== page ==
I recently listened to the best homily I’ve ever heard on marriage. You might say it was “hard-hitting.” But if you’re familiar with Christ’s clear instruction on marriage, not to mention Saint Paul’s, it isn’t difficult to understand. Christ clearly said that divorce is not allowed, and that remarrying after divorce is adulterous (Matthew 19: 3-9).
For your hardness of hearts Moses allowed you to divorce your wives, but from the beginning it was not so. And I say to you: whoever divorces his wife, except for unchastity, and marries another, commits adultery; and he who marries a divorced woman commits adultery.
Those are Christ’s words.
No doubt, with divorce rates as high as they are today, this teaching is rejected by the vast majority, but it’s definitely not hard to understand. Saint Paul, in his Letter to the Ephesians, is just as clear (Ephesians 5: 22-33). And yet, his words are similarly glossed over by today’s “enlightened” society.
This particular homily I heard unpacked the Church’s timeless teaching, based on Christ’s words, on the indissolubility of marriage. The Church simply does not have the authority to alter what Christ Himself established. But ears of today no doubt find the Church’s teaching on marriage hard to bear, so all too often, it’s not talked about at all, which brings me to the larger point of this post: the dire need for those of us sitting in the pews to hear the hard truth about important topics.
When I come across articles talking about this or that parish, it’s rather common to read about how the mission of the parish is to ensure a “welcoming” environment for the parishioners and visitors. Being “welcoming” seems to be the summum bonum of parish life. Just as one would not want a guest at one’s house to feel unwelcome, so too must everyone in the pews feel welcome.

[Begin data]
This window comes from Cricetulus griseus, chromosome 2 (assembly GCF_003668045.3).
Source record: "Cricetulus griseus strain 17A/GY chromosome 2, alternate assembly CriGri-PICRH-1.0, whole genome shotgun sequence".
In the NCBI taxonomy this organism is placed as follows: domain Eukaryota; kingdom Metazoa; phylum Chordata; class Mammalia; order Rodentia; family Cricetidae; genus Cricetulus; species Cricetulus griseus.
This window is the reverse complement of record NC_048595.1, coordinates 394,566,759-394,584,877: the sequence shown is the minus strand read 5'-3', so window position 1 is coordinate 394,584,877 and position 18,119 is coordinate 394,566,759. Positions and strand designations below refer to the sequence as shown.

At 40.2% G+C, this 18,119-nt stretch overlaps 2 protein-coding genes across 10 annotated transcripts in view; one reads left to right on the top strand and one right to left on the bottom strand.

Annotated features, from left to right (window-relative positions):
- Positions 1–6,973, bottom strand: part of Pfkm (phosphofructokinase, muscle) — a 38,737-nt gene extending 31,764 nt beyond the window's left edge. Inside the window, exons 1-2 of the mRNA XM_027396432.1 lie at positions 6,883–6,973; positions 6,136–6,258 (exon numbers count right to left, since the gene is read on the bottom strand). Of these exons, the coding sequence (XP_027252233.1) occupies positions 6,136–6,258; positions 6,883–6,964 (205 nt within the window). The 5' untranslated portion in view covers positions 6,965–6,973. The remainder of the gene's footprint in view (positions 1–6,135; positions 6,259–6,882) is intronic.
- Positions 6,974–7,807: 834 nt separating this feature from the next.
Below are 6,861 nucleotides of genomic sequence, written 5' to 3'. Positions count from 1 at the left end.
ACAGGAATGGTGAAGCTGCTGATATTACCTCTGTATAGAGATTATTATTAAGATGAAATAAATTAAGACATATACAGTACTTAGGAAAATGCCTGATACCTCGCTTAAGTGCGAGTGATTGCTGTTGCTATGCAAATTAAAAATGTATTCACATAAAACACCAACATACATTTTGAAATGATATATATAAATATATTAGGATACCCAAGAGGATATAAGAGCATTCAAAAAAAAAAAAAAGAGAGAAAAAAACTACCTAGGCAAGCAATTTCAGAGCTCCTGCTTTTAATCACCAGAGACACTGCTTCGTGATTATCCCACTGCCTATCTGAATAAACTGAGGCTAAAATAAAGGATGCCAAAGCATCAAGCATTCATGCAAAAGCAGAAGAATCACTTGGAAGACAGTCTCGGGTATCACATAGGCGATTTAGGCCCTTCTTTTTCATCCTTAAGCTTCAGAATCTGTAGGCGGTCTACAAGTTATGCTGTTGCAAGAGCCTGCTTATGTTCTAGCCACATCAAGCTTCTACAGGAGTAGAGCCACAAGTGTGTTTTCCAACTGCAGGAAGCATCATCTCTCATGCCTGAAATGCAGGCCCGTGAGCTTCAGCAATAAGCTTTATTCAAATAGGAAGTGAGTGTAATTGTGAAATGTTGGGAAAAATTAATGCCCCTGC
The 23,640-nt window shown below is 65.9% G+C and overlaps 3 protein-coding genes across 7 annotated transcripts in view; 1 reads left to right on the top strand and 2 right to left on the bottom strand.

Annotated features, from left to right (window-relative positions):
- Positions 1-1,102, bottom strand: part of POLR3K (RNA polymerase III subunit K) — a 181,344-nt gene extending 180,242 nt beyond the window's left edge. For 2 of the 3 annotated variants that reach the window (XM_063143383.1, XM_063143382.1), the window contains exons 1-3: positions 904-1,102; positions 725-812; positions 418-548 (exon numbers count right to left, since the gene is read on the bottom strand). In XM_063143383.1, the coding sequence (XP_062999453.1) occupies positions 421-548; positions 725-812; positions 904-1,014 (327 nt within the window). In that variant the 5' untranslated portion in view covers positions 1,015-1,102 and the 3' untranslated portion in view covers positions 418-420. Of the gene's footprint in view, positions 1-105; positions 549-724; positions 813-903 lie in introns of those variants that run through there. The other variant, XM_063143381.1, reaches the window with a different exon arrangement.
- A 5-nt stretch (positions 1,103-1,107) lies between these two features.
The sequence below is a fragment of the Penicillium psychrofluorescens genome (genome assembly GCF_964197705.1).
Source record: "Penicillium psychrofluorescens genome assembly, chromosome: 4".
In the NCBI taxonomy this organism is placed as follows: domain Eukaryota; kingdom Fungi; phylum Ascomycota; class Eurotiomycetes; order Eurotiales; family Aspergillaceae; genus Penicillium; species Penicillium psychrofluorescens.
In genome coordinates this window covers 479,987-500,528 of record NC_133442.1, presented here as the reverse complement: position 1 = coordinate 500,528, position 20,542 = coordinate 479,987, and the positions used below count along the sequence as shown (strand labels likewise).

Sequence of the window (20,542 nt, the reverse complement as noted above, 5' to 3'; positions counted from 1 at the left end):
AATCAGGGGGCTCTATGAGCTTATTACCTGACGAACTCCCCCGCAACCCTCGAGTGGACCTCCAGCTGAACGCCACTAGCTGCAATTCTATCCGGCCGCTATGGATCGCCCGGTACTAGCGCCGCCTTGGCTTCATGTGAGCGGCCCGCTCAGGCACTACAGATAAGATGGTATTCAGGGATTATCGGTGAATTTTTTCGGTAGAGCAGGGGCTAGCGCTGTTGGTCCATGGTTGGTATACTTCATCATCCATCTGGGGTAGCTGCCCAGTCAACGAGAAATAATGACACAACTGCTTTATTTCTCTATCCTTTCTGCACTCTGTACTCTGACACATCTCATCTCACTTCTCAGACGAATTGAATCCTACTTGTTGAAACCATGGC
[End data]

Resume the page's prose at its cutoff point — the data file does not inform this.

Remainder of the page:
Let’s get it out right away that of course, no one should walk into a church and experience nasty looks from the parishioners and priest.
We get it.
But let’s also recognize that the current fixation on the “welcome factor” at many parishes has become an easy excuse to simply avoid preaching on sensitive topics on morality altogether, because doing so will certainly make someone (or a lot of people) feel uncomfortable and, by extension, unwelcome, and that simply must never be allowed to happen. So anything that might unsettle someone’s peace about the choices he is making should be avoided at all cost. If he feels uncomfortable, he feels unwelcome. And the parish has failed in its duty. So right off the bat, anything having to do with sexuality and family life (pornography, contraception, divorce, societal attacks on marriage and human life, etc.) is automatically off the table.
The problem here is one of relying on a faulty analogy: that of a guest to a home. When a guest is invited over, it’s considered bad form to say something that would make him feel uncomfortable or put him on the spot in a negative way. This is how many parish leaders view their relationship to the parishioners. “These are our guests and so we must ensure they are comfortable.”
But the far more appropriate analogy for parish life is one of a father to his family. In this case, fathers must tell their children, in a loving yet firm way, that this or that is harmful behavior. To fail to do so would represent a grave dereliction of his duty as the father of the household. In his duty to ensure the physical and spiritual health of his children, the father’s highest priority is certainly not to make sure his kids feel comfortable.
In a very real sense, parishes are a family, with the priest serving as the spiritual father to the parishioners. So, just as in the home, it follows that the priest has a grave duty as father to instruct and form his children in the moral life. And just as there can be difficult and uncomfortable moments in the home when the duties of the father require him to speak clearly and forcefully about the actions of his children, so too must the priest step up as a father to tell parishioners the hard truths about the moral life, even if it makes us feel uncomfortable or unwelcome.